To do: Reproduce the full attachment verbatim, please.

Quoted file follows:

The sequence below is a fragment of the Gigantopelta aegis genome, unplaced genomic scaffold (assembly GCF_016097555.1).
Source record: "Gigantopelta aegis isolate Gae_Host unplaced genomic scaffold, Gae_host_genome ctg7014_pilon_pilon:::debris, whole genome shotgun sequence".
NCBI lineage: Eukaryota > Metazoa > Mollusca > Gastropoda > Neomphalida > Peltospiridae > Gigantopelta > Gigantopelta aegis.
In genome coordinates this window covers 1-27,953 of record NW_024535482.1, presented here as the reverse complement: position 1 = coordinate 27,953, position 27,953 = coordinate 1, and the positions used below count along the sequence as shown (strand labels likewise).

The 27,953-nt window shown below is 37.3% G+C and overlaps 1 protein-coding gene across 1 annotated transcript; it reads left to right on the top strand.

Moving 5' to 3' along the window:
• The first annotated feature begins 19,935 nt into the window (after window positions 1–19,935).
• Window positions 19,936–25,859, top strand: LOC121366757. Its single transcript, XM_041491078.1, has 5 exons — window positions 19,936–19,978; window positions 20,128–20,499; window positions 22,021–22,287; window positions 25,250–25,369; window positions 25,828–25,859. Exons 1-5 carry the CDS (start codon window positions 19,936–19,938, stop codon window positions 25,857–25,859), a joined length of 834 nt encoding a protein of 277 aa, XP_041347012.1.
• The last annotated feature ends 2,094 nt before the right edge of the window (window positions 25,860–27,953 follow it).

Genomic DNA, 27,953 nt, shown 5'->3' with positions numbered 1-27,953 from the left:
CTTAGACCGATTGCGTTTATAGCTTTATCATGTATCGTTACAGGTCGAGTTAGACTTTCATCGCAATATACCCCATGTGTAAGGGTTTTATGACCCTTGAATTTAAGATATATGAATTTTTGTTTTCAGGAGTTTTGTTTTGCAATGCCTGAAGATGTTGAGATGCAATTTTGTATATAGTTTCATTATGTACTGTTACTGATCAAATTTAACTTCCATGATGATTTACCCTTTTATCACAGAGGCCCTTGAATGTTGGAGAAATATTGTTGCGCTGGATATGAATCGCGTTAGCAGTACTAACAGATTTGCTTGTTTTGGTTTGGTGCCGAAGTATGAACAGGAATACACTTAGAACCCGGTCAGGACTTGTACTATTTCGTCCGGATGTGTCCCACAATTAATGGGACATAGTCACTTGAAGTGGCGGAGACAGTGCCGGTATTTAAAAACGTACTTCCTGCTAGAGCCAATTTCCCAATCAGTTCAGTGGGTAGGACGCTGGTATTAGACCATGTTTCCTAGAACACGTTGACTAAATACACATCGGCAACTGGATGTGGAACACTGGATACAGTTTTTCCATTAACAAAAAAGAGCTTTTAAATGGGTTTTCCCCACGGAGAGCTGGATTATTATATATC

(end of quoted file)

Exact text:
The sequence below is a fragment of the Gigantopelta aegis genome, unplaced genomic scaffold (assembly GCF_016097555.1).
Source record: "Gigantopelta aegis isolate Gae_Host unplaced genomic scaffold, Gae_host_genome ctg7014_pilon_pilon:::debris, whole genome shotgun sequence".
NCBI lineage: Eukaryota > Metazoa > Mollusca > Gastropoda > Neomphalida > Peltospiridae > Gigantopelta > Gigantopelta aegis.
In genome coordinates this window covers 1-27,953 of record NW_024535482.1, presented here as the reverse complement: position 1 = coordinate 27,953, position 27,953 = coordinate 1, and the positions used below count along the sequence as shown (strand labels likewise).

The 27,953-nt window shown below is 37.3% G+C and overlaps 1 protein-coding gene across 1 annotated transcript; it reads left to right on the top strand.

Moving 5' to 3' along the window:
• The first annotated feature begins 19,935 nt into the window (after window positions 1–19,935).
• Window positions 19,936–25,859, top strand: LOC121366757. Its single transcript, XM_041491078.1, has 5 exons — window positions 19,936–19,978; window positions 20,128–20,499; window positions 22,021–22,287; window positions 25,250–25,369; window positions 25,828–25,859. Exons 1-5 carry the CDS (start codon window positions 19,936–19,938, stop codon window positions 25,857–25,859), a joined length of 834 nt encoding a protein of 277 aa, XP_041347012.1.
• The last annotated feature ends 2,094 nt before the right edge of the window (window positions 25,860–27,953 follow it).

Genomic DNA, 27,953 nt, shown 5'->3' with positions numbered 1-27,953 from the left:
CTTAGACCGATTGCGTTTATAGCTTTATCATGTATCGTTACAGGTCGAGTTAGACTTTCATCGCAATATACCCCATGTGTAAGGGTTTTATGACCCTTGAATTTAAGATATATGAATTTTTGTTTTCAGGAGTTTTGTTTTGCAATGCCTGAAGATGTTGAGATGCAATTTTGTATATAGTTTCATTATGTACTGTTACTGATCAAATTTAACTTCCATGATGATTTACCCTTTTATCACAGAGGCCCTTGAATGTTGGAGAAATATTGTTGCGCTGGATATGAATCGCGTTAGCAGTACTAACAGATTTGCTTGTTTTGGTTTGGTGCCGAAGTATGAACAGGAATACACTTAGAACCCGGTCAGGACTTGTACTATTTCGTCCGGATGTGTCCCACAATTAATGGGACATAGTCACTTGAAGTGGCGGAGACAGTGCCGGTATTTAAAAACGTACTTCCTGCTAGAGCCAATTTCCCAATCAGTTCAGTGGGTAGGACGCTGGTATTAGACCATGTTTCCTAGAACACGTTGACTAAATACACATCGGCAACTGGATGTGGAACACTGGATACAGTTTTTCCATTAACAAAAAAGAGCTTTTAAATGGGTTTTCCCCACGGAGAGCTGGATTATTATATATC